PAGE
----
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Wave Equation

  1. May 25, 2010 #1

    bon

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    1. The problem statement, all variables and given/known data

    I'm given that the motion of an infinite string is described by the wave equation:

    (let D be partial d)

    D^2 y /Dx^2 - p/T D^2/Dt^2 = 0

    I'm asked for what value of c is Ae^[-(x-ct)^2] a solution (where A is constant)

    Then im asked to show that the potential and KE of the wave packet are equal..

    2. Relevant equations



    3. The attempt at a solution

    So im guessing the value of c is root(T/p)?since the solution is a function of (x-ct) so this corresponds to D'Alembert..But then PE and KE dont seem equal...

    KE = integral from -infinity to + infinity of 1/2 p A^2 e^[4c^2(x-ct)] while PE = integral from - inf to + inf of 1/2 p A^2 c^2 e^[-(4x-ct)]..and these dont seem equal..

    any help?

    thanks!
     
  2. jcsd
  3. May 29, 2010 #2

    bon

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    Any ideas on this?
    To me it doesn't even seem to obey the wave equation - though it is of the form (x-ct) which corresponds to the d'alembert solution.

    yxx = Ae^-2 whereas ytt = Ae^(-2c^2)

    Any ideas? Thanks
     
  4. May 29, 2010 #3
    Hi
    As you say one solution is [tex]c=\sqrt{T/p}[/tex] but the kinetic energy is given by
    [tex]E_k=p\frac{1}{2}\int_{-\infty}^{\infty}(\frac{dy}{dt})^2 dx[/tex] and the potential energy by [tex]E_p=T\frac{1}{2}\int_{-\infty}^{\infty}(\frac{dy}{dx})^2 dx[/tex].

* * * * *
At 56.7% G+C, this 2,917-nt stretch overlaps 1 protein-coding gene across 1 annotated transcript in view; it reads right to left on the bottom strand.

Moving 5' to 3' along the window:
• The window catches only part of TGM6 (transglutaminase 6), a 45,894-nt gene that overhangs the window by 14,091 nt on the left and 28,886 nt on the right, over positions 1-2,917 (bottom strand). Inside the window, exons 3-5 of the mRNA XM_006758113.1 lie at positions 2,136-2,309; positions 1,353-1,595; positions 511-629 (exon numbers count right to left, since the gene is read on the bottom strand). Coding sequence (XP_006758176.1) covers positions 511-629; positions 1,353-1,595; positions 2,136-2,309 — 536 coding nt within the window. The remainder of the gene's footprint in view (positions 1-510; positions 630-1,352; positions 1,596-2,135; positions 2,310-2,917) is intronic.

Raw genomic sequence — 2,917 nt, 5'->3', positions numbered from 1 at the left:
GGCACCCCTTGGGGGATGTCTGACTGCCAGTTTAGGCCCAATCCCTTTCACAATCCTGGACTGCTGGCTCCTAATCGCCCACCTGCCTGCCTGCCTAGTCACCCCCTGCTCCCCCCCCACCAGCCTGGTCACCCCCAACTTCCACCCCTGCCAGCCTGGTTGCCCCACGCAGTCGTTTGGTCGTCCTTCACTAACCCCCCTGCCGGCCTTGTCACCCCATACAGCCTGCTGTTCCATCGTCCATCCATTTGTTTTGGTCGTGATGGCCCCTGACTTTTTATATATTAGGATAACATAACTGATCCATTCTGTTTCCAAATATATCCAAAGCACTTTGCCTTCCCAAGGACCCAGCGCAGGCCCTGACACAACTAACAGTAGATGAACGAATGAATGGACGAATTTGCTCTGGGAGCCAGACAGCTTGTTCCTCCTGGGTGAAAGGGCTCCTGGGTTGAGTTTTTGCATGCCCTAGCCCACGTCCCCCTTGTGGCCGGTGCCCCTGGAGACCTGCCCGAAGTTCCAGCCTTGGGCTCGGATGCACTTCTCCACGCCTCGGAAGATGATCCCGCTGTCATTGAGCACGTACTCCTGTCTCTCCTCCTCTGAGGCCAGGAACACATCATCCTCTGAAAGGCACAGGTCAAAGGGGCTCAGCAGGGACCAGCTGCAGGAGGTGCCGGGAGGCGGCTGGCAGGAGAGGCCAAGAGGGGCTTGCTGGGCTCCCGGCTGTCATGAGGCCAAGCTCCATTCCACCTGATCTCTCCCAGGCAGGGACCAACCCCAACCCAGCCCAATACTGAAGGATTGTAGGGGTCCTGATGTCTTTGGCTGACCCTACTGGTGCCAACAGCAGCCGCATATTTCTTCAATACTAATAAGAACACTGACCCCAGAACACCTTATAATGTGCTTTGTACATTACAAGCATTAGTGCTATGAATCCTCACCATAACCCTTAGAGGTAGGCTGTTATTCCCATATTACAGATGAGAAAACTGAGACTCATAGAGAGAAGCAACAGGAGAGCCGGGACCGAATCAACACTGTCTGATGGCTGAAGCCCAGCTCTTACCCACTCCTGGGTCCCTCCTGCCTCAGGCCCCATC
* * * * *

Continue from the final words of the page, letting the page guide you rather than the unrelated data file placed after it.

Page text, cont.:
I hope this helps.
     
  5. May 29, 2010 #4

    bon

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    But if you look at my post above..it doesn't seem that c = root T/p will satisfy the equation..

    Also i cant get hte KE and PE to be equal...
     
  6. May 30, 2010 #5
    Okay, you have done something wrong in the calculations of [tex]\frac{d^2 y}{dx^2}[/tex] and [tex]\frac{d^2 y}{dt^2} [/tex]. I have
    [tex]\frac{dy}{dx}=-2A(x-ct)e^{-(x-ct)^2}[/tex],
    [tex]\frac{d^2}{dx^2}=-2A(1-2(x-ct)^2)e^{-(x-ct)^2}[/tex],
    [tex]\frac{dy}{dt}=2Ac(x-ct)e^{-(x-ct)^2}[/tex]
    and
    [tex]\frac{d^2}{dt^2}=-2Ac^2(1-2(x-ct)^2)e^{-(x-ct)^2}[/tex].
    Thus for [tex]c=\pm \sqrt{T/p}[/tex] is
    [tex]\frac{d^2}{dx^2}-\frac{p}{T}\frac{d^2 y}{dt^2}=0[/tex]
    satisfied. With the expressions above it's also easily seen that [tex]E_k=E_p[/tex].
     
  7. May 30, 2010 #6

    bon

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    Oh i see where I went wrong.. Thank you so much for your help! :)
     
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